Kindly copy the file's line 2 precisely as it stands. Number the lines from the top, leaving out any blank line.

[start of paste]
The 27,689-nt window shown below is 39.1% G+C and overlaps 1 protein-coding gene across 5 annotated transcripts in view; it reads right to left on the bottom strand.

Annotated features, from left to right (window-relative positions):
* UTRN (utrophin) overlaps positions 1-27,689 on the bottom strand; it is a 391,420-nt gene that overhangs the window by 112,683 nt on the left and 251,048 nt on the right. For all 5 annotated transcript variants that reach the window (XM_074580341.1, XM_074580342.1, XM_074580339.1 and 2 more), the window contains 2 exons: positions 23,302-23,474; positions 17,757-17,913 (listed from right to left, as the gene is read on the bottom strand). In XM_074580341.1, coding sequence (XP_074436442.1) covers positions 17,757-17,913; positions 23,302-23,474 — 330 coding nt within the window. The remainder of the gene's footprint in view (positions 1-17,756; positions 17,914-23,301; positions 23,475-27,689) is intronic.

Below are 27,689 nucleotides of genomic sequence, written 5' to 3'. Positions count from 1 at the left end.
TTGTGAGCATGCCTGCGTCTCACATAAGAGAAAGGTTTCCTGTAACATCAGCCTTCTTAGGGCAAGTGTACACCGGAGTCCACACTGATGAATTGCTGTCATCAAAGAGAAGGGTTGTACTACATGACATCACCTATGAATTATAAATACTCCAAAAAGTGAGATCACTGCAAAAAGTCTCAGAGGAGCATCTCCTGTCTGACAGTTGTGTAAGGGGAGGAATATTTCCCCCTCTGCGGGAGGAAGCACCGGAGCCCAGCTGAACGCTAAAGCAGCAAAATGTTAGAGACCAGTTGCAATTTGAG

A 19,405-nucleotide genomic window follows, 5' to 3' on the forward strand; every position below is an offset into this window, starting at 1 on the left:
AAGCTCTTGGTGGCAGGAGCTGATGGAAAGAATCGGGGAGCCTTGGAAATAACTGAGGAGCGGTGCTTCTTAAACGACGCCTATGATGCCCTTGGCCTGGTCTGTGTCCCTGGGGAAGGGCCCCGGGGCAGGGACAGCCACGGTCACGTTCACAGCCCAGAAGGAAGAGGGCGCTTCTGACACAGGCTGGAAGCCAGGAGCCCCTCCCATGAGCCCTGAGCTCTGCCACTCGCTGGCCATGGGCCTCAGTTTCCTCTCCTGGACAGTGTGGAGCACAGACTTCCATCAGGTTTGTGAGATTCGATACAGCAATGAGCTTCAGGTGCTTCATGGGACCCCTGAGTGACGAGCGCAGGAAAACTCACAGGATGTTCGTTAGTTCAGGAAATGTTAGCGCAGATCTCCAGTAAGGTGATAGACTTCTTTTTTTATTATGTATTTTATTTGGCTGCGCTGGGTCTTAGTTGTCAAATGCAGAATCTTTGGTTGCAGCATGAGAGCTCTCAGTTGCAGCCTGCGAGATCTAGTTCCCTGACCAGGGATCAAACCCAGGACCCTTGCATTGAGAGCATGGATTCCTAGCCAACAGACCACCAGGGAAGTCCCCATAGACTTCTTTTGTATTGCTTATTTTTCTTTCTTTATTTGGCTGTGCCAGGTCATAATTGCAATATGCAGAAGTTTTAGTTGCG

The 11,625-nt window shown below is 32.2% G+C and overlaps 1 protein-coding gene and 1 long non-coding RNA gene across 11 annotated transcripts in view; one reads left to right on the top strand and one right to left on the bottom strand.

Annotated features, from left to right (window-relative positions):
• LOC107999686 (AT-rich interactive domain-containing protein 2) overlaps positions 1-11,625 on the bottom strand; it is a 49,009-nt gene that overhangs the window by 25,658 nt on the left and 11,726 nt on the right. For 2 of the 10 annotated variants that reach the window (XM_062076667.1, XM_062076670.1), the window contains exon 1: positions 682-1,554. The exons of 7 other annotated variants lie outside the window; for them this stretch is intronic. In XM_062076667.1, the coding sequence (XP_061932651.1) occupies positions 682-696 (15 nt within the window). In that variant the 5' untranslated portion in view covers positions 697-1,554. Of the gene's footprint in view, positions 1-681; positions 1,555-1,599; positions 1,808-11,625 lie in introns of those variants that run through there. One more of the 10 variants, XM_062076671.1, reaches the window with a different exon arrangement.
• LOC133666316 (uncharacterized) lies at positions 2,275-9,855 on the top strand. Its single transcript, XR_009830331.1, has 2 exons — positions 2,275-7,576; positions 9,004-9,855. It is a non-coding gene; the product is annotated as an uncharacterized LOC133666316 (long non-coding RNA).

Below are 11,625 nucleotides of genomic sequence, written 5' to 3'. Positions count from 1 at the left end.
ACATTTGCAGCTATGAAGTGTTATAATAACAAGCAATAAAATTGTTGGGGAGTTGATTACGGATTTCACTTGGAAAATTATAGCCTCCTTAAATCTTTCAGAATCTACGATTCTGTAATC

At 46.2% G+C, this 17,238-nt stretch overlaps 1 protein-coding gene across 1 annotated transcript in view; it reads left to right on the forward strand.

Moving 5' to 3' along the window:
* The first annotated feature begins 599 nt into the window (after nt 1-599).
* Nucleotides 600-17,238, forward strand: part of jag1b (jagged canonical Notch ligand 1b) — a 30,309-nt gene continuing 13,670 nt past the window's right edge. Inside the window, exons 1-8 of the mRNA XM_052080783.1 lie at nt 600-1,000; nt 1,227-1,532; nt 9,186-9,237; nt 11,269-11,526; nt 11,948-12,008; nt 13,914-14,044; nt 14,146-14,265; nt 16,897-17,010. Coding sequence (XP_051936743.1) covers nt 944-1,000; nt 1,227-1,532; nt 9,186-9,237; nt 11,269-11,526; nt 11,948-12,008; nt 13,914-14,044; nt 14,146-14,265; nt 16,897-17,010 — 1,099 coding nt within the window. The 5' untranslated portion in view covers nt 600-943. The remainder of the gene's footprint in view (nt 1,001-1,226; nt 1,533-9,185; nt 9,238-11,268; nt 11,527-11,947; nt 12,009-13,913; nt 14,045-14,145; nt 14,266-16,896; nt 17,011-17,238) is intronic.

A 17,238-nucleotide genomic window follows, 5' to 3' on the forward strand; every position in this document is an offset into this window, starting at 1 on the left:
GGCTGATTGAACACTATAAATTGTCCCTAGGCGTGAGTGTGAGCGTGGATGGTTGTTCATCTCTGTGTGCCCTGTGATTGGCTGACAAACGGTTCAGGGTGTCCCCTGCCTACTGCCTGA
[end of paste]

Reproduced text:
Annotated features, from left to right (window-relative positions):